To sum up, using the SimBench dataset the two exemplarily run, automated grid planning algorithms and their variants can be compared appropriately without additional data.

5. Conclusions

SimBench, the open-source dataset of electric steady-state grid models can be used as a benchmark for various use cases. The dataset has been validated regarding the suitability of the data with simulation and has deliberately determined grid states including suitable dimensioning of grid assets. The dataset can be used for several purposes:
Firstly, being specific for Germany, the benchmark dataset is especially applicable for power grid analyses in Central Europe. However, the detailed description of the dataset compilation in this paper should also make it possible to extend such publicly available benchmark datasets to other geographical areas. However, even without any such extensions, it offers some helpful features for applications outside this area: Compared to older grid models, SimBench offers grids that have significantly higher large shares of renewables useful for studies with recent technologies. Grids in numerous countries may be on course for a similar share of renewables, which would make the SimBench grids promising candidates for the investigation of future challenges. Due to the three sets of scenarios with different renewable energy penetration, the SimBench dataset makes it possible to choose the scenario with the most suitable amount of renewables for a given investigation.
Secondly and independent of the geographical area of application, the SimBench dataset makes it possible to comprehensively model grids spanning several voltage levels. As the SimBench dataset comprises grids from the LV to the EHV level, it allows to investigate the effects of changes at one voltage level on the other ones.
Thirdly, the SimBench dataset provides fitting load, generation and storage time series, which extend the reproducibility of SimBench-based power system analyses and the applicable use cases. This is complemented by the provided switch information and substation configurations—fundamental information for use cases like N-1 analysis, which have rarely been part of existing datasets.
Summing up, the SimBench dataset, which includes valuable grids of four voltage levels and three different scenarios as well as extensive time series data, can be downloaded freely from a public website [1], making the dataset a readily available resource for the benchmarking of methods for power system analysis. As stated before, SimBench aims to include grids with realistic challenges for various use cases to provide an appropriate dataset as a benchmark for comparisons, e.g., for operation strategies or, as presented, for planning algorithms. To be user friendly, the dataset is available in four different data formats (pandapower, PowerFactory, INTEGRAL and CSV) and its corresponding website includes a GUI for selecting and downloading suitable parts of the dataset, clearly labeled by SimBench codes. Therefore, SimBench attempts to make a contribution towards providing datasets to facilitate reproducible applications in a broad range of power grid analyses.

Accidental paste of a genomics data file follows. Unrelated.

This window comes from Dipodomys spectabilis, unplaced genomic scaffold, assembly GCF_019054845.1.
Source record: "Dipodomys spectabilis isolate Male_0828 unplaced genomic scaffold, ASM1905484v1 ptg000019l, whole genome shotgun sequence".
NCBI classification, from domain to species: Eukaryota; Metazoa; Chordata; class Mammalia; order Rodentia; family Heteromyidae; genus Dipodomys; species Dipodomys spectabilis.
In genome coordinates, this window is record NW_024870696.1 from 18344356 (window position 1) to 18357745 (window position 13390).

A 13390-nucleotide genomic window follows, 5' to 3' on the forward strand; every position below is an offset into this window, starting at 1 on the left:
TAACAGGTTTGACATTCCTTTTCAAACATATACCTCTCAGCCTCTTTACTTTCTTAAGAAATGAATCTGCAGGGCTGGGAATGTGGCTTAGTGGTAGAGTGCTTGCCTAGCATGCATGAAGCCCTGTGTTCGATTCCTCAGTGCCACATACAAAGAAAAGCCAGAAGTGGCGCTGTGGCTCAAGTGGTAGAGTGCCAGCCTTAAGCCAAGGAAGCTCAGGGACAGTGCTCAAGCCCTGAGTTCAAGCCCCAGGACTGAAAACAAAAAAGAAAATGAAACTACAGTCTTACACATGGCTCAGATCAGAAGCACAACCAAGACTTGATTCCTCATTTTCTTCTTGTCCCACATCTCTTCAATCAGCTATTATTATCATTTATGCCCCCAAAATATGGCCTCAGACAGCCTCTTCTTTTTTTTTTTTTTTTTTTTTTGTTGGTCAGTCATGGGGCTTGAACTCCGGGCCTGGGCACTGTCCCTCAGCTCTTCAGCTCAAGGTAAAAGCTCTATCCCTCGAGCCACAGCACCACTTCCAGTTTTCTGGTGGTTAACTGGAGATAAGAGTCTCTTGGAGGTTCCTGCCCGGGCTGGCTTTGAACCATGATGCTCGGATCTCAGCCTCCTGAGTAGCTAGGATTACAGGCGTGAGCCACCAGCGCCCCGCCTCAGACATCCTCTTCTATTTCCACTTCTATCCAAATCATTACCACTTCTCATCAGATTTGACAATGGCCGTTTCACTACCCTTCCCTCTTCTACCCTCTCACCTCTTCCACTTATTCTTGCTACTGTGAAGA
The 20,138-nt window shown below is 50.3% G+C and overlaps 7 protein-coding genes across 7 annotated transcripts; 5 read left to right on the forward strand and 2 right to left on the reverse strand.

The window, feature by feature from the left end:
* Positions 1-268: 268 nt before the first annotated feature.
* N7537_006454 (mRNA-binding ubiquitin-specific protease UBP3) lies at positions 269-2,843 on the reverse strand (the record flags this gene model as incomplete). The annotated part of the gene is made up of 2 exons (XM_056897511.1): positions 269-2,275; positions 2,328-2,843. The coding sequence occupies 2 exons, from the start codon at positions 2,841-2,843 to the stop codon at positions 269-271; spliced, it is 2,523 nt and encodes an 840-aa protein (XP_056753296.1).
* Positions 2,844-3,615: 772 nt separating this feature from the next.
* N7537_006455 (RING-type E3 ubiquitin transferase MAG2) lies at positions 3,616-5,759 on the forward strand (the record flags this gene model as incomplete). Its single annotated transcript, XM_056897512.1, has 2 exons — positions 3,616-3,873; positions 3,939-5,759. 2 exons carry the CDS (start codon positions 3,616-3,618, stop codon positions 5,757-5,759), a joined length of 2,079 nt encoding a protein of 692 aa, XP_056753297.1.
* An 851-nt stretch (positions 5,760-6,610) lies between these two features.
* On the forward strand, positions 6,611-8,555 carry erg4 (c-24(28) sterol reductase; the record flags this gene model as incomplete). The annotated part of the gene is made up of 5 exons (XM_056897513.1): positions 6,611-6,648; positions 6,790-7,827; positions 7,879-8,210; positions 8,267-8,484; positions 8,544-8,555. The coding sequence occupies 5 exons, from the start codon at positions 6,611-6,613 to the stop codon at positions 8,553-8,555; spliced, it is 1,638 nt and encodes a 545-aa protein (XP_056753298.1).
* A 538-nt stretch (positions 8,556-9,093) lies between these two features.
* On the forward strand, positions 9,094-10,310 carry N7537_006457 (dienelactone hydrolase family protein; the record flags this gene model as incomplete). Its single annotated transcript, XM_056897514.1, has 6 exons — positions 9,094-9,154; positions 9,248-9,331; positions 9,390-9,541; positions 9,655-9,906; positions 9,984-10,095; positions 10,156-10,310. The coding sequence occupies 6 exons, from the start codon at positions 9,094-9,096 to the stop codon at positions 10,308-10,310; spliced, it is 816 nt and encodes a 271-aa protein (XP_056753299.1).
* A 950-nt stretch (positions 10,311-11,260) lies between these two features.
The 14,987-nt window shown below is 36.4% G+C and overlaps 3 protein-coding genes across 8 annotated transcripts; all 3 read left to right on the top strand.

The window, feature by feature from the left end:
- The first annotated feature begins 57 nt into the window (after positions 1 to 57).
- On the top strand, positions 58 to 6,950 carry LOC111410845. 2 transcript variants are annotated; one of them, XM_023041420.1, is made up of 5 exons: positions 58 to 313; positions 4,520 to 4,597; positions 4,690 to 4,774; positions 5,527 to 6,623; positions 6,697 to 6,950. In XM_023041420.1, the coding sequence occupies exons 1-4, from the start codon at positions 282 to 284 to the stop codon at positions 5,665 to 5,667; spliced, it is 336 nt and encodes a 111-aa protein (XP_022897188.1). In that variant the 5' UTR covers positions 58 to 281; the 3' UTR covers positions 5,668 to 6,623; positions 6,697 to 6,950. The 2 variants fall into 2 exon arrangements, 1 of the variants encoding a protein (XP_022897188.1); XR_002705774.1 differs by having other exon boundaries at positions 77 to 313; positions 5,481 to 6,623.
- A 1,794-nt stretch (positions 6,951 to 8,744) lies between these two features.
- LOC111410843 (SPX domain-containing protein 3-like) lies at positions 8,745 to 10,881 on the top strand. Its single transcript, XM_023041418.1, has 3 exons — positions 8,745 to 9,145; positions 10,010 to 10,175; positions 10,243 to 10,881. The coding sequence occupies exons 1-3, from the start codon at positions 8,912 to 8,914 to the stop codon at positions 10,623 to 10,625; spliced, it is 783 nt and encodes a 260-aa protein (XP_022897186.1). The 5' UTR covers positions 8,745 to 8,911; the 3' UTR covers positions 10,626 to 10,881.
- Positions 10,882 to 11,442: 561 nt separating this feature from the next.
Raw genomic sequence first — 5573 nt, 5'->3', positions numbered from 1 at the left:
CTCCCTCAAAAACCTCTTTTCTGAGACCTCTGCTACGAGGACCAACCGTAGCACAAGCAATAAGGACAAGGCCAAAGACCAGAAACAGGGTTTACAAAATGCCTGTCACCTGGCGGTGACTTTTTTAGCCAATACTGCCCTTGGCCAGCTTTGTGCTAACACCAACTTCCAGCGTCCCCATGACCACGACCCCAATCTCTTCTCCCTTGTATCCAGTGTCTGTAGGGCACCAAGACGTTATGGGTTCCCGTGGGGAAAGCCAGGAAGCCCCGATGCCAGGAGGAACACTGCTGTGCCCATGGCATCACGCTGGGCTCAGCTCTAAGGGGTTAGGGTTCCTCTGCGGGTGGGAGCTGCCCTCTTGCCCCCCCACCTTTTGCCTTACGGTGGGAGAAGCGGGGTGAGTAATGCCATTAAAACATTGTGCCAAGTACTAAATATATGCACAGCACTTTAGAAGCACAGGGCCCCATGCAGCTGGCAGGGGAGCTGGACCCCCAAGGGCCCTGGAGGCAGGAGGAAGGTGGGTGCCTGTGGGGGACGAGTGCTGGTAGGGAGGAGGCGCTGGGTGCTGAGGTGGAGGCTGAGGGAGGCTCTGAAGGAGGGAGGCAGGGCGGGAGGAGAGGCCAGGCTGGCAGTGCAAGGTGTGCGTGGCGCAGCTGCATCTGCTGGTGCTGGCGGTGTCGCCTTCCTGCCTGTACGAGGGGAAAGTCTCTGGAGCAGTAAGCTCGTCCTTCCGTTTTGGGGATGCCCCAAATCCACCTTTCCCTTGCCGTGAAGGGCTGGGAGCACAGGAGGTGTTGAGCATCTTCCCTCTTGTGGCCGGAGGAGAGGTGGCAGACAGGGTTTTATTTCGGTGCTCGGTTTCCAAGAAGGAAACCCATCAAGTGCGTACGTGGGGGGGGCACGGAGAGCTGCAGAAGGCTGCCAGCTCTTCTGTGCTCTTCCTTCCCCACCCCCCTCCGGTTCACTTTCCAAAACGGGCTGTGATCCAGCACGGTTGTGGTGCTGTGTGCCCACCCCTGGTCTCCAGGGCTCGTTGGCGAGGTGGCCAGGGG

Author Contributions

Conceptualization, methodology, visualization, software, validation and data curation: S.M., D.S., S.R.D. and A.K.; writing–original draft preparation: S.M., D.S., S.R.D., A.K. and L.-P.L.; writing–review and editing: all authors; supervision: L.-P.L., C.R., A.M. and M.B.; project administration: L.-P.L.; funding acquisition: C.R., A.M. and M.B. All authors have read and agreed to the published version of the manuscript.


This work was supported by the German Federal Ministry for Economic Affairs and Energy and the Projektträger Jülich GmbH (PTJ) within the framework of the project SimBench (FKZ: 0325917). The authors are solely responsible for the content of this publication.


The authors would like to thank all colleagues who contributed to the project SimBench. We would also like to acknowledge the system operators for their active participation, helpful feedback and provision of grid data. These were DREWAG NETZ GmbH, Energie Netz Mitte GmbH, ENSO NETZ GmbH, Netze BW GmbH, Syna GmbH and Westnetz GmbH.

Conflicts of Interest

The authors declare no conflict of interest. The funders had no role in the design of the study; in the collection, analyses, or interpretation of data; in the writing of the manuscript, or in the decision to publish the results.


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Figure 1. Overview of the SimBench time series types.
Figure 1. Overview of the SimBench time series types.
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Figure 2. Geographical distribution of generation (left) and line loadings in a highly utilized state (right) of the EHV grid.
Figure 2. Geographical distribution of generation (left) and line loadings in a highly utilized state (right) of the EHV grid.
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Figure 3. Distribution of installed generation capacities and loads in the mixed (left) and the urban (right) HV grid.
Figure 3. Distribution of installed generation capacities and loads in the mixed (left) and the urban (right) HV grid.